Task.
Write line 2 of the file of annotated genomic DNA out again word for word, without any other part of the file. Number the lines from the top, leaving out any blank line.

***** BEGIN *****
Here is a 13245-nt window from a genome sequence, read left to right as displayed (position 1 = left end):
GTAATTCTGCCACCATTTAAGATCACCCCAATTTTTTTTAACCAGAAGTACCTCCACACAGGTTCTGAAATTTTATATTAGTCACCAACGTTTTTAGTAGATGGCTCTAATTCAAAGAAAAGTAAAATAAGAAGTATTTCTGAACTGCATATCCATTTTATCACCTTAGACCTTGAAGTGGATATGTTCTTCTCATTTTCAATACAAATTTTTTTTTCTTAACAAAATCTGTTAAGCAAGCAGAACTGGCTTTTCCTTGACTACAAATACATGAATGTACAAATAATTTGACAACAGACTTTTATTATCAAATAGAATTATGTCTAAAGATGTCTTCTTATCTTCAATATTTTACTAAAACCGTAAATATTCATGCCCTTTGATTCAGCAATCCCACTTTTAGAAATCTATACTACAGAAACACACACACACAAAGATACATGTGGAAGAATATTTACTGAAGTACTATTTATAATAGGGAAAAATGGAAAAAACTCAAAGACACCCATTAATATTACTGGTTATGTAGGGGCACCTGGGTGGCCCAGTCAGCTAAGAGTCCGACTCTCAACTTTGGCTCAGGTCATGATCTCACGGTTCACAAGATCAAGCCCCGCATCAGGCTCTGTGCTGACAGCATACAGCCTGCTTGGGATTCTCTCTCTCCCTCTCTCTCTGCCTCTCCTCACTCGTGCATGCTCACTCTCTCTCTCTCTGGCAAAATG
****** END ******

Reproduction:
GTAATTCTGCCACCATTTAAGATCACCCCAATTTTTTTTAACCAGAAGTACCTCCACACAGGTTCTGAAATTTTATATTAGTCACCAACGTTTTTAGTAGATGGCTCTAATTCAAAGAAAAGTAAAATAAGAAGTATTTCTGAACTGCATATCCATTTTATCACCTTAGACCTTGAAGTGGATATGTTCTTCTCATTTTCAATACAAATTTTTTTTTCTTAACAAAATCTGTTAAGCAAGCAGAACTGGCTTTTCCTTGACTACAAATACATGAATGTACAAATAATTTGACAACAGACTTTTATTATCAAATAGAATTATGTCTAAAGATGTCTTCTTATCTTCAATATTTTACTAAAACCGTAAATATTCATGCCCTTTGATTCAGCAATCCCACTTTTAGAAATCTATACTACAGAAACACACACACACAAAGATACATGTGGAAGAATATTTACTGAAGTACTATTTATAATAGGGAAAAATGGAAAAAACTCAAAGACACCCATTAATATTACTGGTTATGTAGGGGCACCTGGGTGGCCCAGTCAGCTAAGAGTCCGACTCTCAACTTTGGCTCAGGTCATGATCTCACGGTTCACAAGATCAAGCCCCGCATCAGGCTCTGTGCTGACAGCATACAGCCTGCTTGGGATTCTCTCTCTCCCTCTCTCTCTGCCTCTCCTCACTCGTGCATGCTCACTCTCTCTCTCTCTGGCAAAATG